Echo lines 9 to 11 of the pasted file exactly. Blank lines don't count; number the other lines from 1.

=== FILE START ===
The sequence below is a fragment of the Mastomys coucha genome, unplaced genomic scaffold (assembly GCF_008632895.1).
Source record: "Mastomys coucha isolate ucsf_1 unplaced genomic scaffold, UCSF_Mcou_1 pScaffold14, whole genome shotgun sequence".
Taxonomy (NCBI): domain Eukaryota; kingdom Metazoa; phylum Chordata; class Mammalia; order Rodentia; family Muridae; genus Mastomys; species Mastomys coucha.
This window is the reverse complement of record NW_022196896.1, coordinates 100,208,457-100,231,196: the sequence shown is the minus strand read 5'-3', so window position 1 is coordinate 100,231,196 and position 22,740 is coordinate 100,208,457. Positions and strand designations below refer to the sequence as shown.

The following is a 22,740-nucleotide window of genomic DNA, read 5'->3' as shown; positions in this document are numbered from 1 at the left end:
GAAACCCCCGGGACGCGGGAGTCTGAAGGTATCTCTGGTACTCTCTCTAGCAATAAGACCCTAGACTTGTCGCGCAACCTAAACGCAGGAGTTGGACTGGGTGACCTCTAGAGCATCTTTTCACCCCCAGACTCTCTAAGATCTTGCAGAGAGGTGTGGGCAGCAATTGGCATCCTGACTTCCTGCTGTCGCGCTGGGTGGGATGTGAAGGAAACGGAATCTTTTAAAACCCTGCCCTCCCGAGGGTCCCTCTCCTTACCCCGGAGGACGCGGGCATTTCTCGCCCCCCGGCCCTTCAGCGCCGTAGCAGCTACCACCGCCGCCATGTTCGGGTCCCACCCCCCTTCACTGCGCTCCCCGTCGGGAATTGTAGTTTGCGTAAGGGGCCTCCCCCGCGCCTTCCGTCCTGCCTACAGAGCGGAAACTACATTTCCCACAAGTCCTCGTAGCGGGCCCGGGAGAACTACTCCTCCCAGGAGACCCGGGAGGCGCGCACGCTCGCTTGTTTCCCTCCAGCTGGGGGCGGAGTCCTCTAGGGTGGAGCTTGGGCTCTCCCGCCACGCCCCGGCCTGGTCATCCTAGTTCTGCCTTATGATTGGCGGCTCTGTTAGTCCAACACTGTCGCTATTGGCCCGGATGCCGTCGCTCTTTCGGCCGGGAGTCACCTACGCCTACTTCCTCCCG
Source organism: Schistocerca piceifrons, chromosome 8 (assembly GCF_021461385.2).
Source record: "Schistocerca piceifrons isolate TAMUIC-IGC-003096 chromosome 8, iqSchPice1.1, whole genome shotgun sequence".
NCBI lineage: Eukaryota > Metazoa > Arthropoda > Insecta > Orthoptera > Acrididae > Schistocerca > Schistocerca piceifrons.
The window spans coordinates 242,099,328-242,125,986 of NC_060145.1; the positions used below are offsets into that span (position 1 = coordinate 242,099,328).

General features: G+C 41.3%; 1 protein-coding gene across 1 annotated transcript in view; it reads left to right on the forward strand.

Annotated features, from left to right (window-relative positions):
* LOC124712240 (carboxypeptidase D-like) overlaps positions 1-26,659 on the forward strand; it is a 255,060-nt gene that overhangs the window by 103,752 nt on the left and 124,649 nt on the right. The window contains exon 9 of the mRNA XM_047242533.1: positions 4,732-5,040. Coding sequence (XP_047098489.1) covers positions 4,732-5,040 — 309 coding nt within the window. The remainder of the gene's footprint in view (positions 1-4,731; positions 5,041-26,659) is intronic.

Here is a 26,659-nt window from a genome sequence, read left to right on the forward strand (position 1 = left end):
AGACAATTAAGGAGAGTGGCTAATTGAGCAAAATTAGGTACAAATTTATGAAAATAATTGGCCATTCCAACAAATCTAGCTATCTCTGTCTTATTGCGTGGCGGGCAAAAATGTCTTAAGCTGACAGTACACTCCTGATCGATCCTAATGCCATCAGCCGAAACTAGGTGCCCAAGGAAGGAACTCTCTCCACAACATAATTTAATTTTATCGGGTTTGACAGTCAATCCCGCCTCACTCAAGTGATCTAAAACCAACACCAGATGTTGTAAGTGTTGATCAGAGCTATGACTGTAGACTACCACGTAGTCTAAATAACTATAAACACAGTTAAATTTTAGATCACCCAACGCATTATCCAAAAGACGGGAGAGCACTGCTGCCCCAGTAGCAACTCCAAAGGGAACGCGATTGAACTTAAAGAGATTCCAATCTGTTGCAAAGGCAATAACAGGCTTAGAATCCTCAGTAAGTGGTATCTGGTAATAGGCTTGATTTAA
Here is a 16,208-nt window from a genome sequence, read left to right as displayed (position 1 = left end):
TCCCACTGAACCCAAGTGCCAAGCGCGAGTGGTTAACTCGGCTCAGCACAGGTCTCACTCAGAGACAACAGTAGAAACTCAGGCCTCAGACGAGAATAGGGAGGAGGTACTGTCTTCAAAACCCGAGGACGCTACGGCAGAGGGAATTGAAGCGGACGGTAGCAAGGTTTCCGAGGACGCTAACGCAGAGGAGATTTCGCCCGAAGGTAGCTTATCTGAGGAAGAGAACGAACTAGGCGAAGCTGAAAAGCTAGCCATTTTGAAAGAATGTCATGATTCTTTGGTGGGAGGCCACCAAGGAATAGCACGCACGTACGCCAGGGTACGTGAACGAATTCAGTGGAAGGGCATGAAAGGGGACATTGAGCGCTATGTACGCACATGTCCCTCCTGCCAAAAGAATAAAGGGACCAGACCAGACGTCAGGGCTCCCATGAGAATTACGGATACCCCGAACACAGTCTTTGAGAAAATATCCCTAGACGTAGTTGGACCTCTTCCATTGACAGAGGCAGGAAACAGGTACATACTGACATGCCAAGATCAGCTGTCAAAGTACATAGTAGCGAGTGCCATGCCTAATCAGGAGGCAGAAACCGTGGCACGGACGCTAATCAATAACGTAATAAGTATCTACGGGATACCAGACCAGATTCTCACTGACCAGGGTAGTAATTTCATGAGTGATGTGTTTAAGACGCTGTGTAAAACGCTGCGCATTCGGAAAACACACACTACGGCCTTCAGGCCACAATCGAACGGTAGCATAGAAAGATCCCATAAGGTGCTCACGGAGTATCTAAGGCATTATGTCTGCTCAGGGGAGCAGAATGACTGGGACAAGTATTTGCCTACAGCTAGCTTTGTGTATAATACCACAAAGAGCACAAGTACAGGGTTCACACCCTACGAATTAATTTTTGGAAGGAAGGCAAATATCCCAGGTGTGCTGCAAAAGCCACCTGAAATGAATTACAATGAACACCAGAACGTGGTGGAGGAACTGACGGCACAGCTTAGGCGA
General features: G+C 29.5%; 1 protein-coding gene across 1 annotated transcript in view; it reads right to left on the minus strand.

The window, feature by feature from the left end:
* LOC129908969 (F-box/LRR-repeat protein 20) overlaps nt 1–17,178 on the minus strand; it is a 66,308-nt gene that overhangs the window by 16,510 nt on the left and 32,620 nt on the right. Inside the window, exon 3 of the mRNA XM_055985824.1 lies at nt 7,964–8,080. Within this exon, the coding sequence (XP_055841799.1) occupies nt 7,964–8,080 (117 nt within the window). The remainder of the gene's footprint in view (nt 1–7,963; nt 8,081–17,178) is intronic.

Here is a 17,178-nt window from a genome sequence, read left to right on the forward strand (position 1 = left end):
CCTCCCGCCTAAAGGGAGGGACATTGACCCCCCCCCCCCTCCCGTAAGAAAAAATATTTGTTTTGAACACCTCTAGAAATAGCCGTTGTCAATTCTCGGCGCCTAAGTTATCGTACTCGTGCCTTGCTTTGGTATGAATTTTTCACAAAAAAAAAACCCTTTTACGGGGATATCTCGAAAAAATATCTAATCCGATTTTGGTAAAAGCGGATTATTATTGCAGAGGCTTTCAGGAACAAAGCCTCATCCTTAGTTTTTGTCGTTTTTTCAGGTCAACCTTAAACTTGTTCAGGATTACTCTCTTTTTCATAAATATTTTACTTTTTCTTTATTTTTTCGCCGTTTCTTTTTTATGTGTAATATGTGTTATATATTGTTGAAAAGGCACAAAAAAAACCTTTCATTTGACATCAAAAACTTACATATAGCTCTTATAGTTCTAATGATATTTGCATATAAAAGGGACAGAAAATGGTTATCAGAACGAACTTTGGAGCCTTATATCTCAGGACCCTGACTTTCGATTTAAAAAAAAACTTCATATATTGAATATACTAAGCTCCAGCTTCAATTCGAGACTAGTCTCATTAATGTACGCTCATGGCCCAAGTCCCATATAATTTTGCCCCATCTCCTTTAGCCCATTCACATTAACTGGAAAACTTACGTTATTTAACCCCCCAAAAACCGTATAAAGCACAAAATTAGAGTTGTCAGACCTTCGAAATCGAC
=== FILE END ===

NCBI lineage: Eukaryota > Metazoa > Arthropoda > Insecta > Orthoptera > Acrididae > Schistocerca > Schistocerca piceifrons.
The window spans coordinates 242,099,328-242,125,986 of NC_060145.1; the positions used below are offsets into that span (position 1 = coordinate 242,099,328).

General features: G+C 41.3%; 1 protein-coding gene across 1 annotated transcript in view; it reads left to right on the forward strand.